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Op-ed: 10 things that would surprise a Bakuvian in Istanbul

Here everything is different: cats, dogs, pharmacies and even döner

I will talk about what surprised me, a Bakuvian, in Istanbul, and about what I have frequently been told by my acquaintances.

1. Central streets are not places to relax. In Baku, Torgovaya street is a pedestrian zone, where even the tightly-packed concentration of tourists in summer doesn’t prevent one from relaxing during a walk. Istiklal is another ball game. In my opinion, in order to walk here one needs nerves of steel. In front of you are thousands of people and behind you the same. If you stop for even a minute, you can make a real mess.

2. Wikipedia in Turkey is blocked. They say that the authorities were not pleased with a particular article on Wikipedia, and they simply blocked access to the entire resource. Poor students!

3. Istanbul’s size never ceases to amaze. When I looked out at the city from the 54th floor, I at first couldn’t understand what was going on, as the city seemed to be rather dark. I expected bright lights from the megapolis, but here the streets are softly lit thanks to small shops, of which there are many by the way.

4. Dogs and cats here are well-fed, content and peacefully walk by restaurants. No one even thinks about chasing them away. Though cats are loved in Baku, one can’t say the same about dogs! Now I’ve understood why Baku animal lovers always use Turkey as an example.

5. Doner is the main staple food of Azerbaijani students. This kind of fast-food came to us from Turkey, and what’s interesting is that it has evolved and turned into something rather different. In Turkey, doner has more meat, cabbage and carrots, and there’s almost no mayonnaise. One of the reasons our doner ‘evolved’ is that Azerbaijanis really like mayonnaise. Waiting in line for a doner, you can often hear someone say: ‘don’t spare the mayonnaise!’

6. Other fast food. We also grow chestnuts and corn, but in Istanbul this is one of the most popular kinds of fast food in addition to the bagel-like ‘simit’. Corn and chestnuts are fried and sold on every corner, in addition to mussels. Amongst my acquaintances there is not a single person who could be indifferent to Istanbul mussels – they either immediately love them or hate them. I don’t like mussels much; however, its a great and inexpensive replacement for sushi.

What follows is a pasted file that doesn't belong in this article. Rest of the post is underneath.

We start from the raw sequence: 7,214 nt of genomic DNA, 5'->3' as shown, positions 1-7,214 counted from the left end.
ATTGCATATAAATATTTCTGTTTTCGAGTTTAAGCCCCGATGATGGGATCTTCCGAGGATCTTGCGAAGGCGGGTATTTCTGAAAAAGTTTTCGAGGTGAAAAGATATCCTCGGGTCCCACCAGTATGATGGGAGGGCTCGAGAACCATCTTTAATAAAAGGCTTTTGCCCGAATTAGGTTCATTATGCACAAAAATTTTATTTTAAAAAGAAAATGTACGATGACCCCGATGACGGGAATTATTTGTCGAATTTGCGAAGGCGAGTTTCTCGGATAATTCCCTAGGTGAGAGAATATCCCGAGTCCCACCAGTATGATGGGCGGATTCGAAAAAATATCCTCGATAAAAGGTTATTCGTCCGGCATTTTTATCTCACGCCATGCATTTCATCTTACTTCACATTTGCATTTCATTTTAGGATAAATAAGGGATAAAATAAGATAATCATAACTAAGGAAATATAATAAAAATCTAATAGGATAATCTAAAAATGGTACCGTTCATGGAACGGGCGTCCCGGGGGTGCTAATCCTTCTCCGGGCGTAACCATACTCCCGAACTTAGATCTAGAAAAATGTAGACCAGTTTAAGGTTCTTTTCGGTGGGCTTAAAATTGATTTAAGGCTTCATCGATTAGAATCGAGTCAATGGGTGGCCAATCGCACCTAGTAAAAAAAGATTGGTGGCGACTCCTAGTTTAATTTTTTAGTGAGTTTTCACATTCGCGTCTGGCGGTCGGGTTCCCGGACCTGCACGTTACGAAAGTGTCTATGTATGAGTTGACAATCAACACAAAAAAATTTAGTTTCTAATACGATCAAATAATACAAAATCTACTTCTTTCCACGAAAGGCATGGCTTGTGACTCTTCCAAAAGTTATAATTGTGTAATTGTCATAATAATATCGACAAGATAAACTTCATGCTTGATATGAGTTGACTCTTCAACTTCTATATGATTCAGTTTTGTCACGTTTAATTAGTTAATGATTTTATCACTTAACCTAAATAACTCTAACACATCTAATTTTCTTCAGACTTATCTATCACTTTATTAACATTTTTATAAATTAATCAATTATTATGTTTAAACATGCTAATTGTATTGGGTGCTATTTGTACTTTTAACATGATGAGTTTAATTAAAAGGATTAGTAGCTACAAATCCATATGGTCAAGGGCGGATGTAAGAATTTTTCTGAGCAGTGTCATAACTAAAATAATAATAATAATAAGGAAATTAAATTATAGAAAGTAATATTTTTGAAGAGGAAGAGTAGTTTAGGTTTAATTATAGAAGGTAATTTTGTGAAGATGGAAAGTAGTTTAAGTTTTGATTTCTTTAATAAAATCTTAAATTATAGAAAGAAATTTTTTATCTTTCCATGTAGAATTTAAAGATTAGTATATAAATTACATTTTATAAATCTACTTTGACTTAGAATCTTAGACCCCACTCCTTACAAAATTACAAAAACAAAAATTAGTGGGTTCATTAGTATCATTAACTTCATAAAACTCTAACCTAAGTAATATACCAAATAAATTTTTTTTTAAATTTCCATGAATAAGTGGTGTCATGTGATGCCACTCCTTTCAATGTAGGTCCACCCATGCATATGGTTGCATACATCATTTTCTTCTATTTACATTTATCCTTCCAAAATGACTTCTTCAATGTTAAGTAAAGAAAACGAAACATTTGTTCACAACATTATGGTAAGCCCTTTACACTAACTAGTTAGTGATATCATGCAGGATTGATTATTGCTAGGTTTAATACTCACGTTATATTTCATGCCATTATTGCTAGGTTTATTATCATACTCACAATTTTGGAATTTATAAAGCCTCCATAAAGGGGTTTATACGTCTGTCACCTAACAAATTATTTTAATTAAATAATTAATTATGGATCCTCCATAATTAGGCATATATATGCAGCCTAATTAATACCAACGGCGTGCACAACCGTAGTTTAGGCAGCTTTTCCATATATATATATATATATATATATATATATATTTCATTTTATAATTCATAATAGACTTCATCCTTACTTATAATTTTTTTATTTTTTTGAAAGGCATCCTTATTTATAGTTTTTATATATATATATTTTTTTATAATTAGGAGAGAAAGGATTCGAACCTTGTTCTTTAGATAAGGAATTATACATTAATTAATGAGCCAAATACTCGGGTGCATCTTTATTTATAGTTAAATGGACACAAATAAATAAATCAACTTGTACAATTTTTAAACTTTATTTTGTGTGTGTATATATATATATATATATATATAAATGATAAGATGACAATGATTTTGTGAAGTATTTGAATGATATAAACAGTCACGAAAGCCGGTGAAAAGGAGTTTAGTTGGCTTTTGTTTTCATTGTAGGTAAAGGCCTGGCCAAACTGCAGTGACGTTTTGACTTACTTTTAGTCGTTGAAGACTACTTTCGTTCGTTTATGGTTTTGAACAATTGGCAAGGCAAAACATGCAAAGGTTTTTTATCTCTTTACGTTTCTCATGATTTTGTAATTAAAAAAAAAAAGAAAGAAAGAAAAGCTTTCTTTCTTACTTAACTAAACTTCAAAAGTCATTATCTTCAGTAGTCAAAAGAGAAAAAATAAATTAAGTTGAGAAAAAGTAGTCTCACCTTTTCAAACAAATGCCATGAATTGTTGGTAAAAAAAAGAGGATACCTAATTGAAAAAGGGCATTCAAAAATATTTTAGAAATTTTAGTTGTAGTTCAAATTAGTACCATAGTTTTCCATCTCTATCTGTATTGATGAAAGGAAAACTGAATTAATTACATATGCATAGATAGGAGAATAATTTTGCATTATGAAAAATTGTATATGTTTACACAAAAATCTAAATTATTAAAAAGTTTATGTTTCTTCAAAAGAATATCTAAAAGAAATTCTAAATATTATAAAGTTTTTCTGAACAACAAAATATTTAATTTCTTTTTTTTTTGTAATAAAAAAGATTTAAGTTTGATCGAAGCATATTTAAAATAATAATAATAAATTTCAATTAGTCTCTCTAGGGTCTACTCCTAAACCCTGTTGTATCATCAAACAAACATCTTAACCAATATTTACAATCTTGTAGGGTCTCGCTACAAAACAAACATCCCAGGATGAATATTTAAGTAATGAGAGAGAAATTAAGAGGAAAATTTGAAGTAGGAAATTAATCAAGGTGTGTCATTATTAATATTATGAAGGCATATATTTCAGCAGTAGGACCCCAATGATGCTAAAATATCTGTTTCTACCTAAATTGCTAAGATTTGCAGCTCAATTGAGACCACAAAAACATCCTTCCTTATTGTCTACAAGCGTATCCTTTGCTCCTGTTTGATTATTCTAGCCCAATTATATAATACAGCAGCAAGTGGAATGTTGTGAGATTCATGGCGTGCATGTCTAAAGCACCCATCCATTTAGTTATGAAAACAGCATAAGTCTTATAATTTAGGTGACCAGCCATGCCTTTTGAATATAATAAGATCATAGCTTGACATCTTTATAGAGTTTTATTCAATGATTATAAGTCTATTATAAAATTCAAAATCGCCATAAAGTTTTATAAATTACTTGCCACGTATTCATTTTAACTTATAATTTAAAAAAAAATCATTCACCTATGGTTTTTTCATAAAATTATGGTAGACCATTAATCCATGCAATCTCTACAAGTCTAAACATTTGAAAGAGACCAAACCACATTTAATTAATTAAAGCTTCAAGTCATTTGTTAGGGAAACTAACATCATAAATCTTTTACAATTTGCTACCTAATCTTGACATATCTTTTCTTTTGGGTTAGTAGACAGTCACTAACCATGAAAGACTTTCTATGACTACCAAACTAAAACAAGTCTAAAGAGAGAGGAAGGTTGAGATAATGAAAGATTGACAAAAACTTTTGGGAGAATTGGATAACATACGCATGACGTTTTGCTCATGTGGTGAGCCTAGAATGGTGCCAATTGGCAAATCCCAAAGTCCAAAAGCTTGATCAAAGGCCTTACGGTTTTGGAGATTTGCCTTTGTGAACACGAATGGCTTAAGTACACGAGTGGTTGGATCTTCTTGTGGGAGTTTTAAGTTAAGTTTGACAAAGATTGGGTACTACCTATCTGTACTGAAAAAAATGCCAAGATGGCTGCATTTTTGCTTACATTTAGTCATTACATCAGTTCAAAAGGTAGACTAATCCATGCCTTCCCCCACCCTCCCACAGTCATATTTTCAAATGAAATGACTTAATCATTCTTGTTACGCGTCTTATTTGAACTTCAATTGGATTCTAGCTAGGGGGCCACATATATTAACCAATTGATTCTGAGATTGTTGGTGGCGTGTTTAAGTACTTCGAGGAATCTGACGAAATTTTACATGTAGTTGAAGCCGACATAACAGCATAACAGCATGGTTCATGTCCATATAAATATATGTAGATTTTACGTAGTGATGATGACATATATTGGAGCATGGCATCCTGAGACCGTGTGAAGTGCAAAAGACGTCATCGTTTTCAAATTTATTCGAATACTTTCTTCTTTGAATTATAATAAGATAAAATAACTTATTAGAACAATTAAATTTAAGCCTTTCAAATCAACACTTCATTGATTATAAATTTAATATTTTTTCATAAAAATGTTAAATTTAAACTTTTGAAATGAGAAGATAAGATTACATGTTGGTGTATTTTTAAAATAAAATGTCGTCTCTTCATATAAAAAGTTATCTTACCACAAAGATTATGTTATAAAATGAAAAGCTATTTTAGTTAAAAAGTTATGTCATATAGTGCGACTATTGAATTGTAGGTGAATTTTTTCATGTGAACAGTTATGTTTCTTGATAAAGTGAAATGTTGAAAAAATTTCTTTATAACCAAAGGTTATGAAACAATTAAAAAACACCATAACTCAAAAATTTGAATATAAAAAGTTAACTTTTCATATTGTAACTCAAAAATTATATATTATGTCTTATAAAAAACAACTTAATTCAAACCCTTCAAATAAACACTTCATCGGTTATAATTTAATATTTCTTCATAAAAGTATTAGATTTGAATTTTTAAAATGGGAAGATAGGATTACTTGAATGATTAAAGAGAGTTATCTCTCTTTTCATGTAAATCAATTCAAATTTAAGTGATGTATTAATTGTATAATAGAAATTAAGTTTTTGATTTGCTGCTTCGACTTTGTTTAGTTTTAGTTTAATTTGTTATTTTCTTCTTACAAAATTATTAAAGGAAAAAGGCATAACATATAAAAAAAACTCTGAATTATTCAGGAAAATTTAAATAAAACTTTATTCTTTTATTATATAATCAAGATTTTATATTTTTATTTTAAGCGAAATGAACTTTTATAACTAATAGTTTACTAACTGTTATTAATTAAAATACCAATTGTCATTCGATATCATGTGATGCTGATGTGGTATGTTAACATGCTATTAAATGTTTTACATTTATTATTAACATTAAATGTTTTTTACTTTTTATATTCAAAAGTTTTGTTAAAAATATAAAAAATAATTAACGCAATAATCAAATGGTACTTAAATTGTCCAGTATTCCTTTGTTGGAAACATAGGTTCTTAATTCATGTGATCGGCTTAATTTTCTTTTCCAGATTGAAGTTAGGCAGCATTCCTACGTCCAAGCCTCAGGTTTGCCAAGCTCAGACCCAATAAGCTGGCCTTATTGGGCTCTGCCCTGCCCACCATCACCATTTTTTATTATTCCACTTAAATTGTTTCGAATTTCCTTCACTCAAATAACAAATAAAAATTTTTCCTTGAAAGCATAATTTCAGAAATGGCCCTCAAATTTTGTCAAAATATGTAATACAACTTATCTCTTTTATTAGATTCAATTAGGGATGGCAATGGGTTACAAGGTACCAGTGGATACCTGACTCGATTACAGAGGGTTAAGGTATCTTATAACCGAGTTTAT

7. The easiest way to surprise a Turk: tell him that you’re from Azerbaijan, but don’t understand Turkish. If you didn’t grow up with Turkish TV shows, then you won’t understand half the words. The Azerbaijani verb ‘understand’ means ‘fall into a head’ for Turks. But the problem is that Turkish tv shows are very popular in Azerbaijan and the majority of our compatriots are beginning to speak in pure Turkish, never having crossed the border. As a result, in Turkey, few know that in Azerbaijan we have our own language.

8. Does your head hurt? Great! Take some medicine. Oh, is today Sunday? Well, that means you might be in for a tough time. As a Bakuvian, I find it strange to see that in this multi-million person city, pharmacies have days off. But that’s not even what surprises me. I was irritated to not easily be able to find someone on duty. There was no helpline. Obviously, Turks are used to this and try to keep a supply of medicine at home. By the way, pharmacies here can be found with large signs with the letter E for ‘eczane’, and not A or P as in other countries.

9. Security inspections in malls and in the metro. In Baku, they recently installed security scanners at the entrances of malls. However, they don’t check too vigorously. In Istanbul in malls, the inspection is much more serious. However, in the metro it’s different. The checks are few and far between and you can even take pictures in the metro, which you can’t in Baku.

10. Republic Day is very joyously celebrated in Turkey. Many buses are parked from which the sound of the slogan, ’Long live Mustafa Kemal [Ataturk]’ can be heard spilling over onto the entire square. And I was lucky to get into a motor accolade in the district of Beshiktash. I don’t know for sure how many motorcycles there were, but I felt that there were thousands upon thousands. And these were simple citizens, not athletes. I was also surprised that there was an enormous number of portraits of the first president of Turkey, Mustafa Kemal Ataturk, and not the current president.


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